Oh Poppy Cock! Jeckyll and Hyde All Jazzed Up at The Cockpit, London

The Blue Orange Theatre Production company attempted to make their adaptation of Robert Louis Stevenson’s novel innovative by setting it in the jazz era. But trying to stand out from the crowd resulted in a performance of all show and no substance. The actresses donned flapper dresses, the set was very art deco and the pianist played jazz songs throughout but that’s as much as Blue Orange invested in its 1920’s research. As the play progressed, the era in which it was set became very irrelevant and almost distracting from Stevenson’s classic tale.

 

Although the cast were very strong in terms of their acting ability, the script and structure of the play became very monotonous. In between every single scene, as though they feared that the audience would forget what era the play was set, the pianist would play a jazz song and one of two actresses would sing it. Having a song between every short scene became very tedious and time consuming. Unfortunately, the actresses were very firmly actresses and not at all what you would class as professional singers. It made me question what the point of the jazz music was apart from for Blue Orange to be able to claim that their version of Jeckyll and Hyde was unique. And it certainly was unique but not in the way one would hope.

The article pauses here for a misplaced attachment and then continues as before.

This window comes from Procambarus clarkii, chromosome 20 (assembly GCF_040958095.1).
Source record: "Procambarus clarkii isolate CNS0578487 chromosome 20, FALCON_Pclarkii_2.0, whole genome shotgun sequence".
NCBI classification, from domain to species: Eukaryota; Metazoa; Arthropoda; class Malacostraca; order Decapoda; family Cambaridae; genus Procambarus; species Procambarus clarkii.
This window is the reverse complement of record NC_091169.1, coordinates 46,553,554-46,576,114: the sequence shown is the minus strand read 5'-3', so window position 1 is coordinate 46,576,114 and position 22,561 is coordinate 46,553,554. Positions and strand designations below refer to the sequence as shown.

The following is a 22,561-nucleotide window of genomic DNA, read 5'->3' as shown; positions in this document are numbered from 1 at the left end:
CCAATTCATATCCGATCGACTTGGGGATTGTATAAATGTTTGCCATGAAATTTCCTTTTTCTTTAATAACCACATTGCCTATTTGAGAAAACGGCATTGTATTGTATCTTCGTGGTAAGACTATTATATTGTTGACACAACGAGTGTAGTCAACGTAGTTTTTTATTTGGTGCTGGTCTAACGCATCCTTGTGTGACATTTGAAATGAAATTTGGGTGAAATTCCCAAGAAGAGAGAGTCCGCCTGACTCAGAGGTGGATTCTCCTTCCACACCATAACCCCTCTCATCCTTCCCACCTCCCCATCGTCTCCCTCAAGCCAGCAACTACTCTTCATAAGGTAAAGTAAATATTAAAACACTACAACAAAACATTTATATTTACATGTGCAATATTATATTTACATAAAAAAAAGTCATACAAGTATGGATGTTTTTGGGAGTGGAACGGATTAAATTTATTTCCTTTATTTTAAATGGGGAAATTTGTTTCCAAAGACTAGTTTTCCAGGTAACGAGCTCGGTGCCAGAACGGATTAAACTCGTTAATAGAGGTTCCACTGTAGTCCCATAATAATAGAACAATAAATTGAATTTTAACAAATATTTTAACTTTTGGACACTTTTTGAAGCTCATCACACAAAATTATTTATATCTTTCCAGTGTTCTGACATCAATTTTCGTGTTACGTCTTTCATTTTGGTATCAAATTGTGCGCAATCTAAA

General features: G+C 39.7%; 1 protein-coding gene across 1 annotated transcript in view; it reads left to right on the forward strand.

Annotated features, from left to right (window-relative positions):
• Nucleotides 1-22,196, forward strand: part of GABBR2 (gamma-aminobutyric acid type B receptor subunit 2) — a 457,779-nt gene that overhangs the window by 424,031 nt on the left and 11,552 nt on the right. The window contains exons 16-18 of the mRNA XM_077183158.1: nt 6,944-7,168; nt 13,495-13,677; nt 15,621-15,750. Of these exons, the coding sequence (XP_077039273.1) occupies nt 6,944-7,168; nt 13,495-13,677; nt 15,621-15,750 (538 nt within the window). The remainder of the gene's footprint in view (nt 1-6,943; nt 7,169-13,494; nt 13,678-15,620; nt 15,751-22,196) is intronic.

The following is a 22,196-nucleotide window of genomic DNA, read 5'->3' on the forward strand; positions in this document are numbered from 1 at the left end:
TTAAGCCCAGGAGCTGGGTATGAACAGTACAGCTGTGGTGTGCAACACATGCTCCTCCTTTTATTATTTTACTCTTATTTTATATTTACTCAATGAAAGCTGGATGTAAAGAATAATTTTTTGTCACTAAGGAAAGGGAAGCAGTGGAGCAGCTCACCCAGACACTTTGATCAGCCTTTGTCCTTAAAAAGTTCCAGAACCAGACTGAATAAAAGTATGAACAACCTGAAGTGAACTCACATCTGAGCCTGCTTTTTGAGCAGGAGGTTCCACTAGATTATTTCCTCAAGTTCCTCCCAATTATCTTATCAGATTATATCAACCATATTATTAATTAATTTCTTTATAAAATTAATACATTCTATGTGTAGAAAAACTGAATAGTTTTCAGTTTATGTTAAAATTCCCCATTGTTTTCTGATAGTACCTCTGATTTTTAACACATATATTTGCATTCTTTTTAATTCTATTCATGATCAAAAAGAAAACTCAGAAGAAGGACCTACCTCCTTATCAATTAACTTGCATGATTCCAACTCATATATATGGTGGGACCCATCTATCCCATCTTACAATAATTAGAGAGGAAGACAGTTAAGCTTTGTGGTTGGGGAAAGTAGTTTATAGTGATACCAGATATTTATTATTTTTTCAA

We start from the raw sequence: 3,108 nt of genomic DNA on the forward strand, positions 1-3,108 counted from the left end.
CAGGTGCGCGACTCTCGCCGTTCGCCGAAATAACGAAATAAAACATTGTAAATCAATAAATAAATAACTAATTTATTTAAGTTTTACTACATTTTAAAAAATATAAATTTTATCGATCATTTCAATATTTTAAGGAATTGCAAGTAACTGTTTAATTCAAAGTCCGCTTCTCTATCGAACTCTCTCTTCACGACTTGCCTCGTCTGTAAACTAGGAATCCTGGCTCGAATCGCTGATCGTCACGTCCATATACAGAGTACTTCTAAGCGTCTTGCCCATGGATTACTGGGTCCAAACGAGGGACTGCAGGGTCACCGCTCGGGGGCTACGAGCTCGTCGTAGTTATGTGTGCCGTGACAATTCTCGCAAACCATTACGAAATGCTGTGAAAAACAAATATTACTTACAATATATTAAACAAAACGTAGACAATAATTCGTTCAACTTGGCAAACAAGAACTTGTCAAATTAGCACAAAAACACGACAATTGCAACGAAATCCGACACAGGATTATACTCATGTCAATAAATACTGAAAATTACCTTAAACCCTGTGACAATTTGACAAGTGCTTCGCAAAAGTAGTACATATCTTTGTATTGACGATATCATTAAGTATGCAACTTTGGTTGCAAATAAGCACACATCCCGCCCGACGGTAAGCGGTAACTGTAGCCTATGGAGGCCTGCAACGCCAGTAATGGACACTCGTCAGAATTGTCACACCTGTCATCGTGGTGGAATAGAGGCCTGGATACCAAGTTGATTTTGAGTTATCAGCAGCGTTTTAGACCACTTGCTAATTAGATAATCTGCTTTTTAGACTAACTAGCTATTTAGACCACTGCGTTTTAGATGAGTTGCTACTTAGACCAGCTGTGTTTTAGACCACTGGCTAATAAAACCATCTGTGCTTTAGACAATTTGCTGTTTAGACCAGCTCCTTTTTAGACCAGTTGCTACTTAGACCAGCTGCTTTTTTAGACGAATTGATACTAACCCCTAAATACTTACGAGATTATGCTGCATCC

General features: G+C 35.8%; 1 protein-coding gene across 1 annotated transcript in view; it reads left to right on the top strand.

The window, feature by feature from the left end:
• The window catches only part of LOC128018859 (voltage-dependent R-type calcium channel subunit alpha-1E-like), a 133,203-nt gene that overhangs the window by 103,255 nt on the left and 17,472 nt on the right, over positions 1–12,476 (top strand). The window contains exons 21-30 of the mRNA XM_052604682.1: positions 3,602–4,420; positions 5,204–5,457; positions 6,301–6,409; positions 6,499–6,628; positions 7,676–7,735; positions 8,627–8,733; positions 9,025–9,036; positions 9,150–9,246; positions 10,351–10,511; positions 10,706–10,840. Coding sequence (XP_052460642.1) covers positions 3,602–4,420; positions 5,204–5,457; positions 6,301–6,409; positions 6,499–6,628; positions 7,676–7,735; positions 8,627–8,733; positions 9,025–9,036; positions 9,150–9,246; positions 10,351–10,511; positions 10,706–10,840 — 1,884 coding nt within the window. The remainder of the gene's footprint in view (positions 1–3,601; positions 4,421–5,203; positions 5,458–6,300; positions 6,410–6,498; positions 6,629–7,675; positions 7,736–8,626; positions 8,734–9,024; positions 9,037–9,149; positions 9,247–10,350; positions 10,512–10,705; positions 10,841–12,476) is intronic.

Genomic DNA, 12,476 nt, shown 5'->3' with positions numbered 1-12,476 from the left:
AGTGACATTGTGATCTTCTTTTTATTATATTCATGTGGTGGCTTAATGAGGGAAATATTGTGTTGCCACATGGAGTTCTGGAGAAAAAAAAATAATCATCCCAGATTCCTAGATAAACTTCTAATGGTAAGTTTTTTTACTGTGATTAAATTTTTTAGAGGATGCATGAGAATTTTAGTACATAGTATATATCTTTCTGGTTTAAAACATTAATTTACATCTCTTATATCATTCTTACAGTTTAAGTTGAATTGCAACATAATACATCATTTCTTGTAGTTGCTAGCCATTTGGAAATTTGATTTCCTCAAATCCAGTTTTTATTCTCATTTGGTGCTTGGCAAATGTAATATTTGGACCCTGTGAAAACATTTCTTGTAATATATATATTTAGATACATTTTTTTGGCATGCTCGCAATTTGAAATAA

There have been many adaptations of Jeckyll and Hyde that have succeeded because they have maintained and exaggerated the dark tale that Stevenson created. However, this particular production (staged at The Cockpit Theatre in Marylebone) failed to create tension or feeling and instead highlighted the reasons why Jeckyll and Hyde should never be associated with jazz again.

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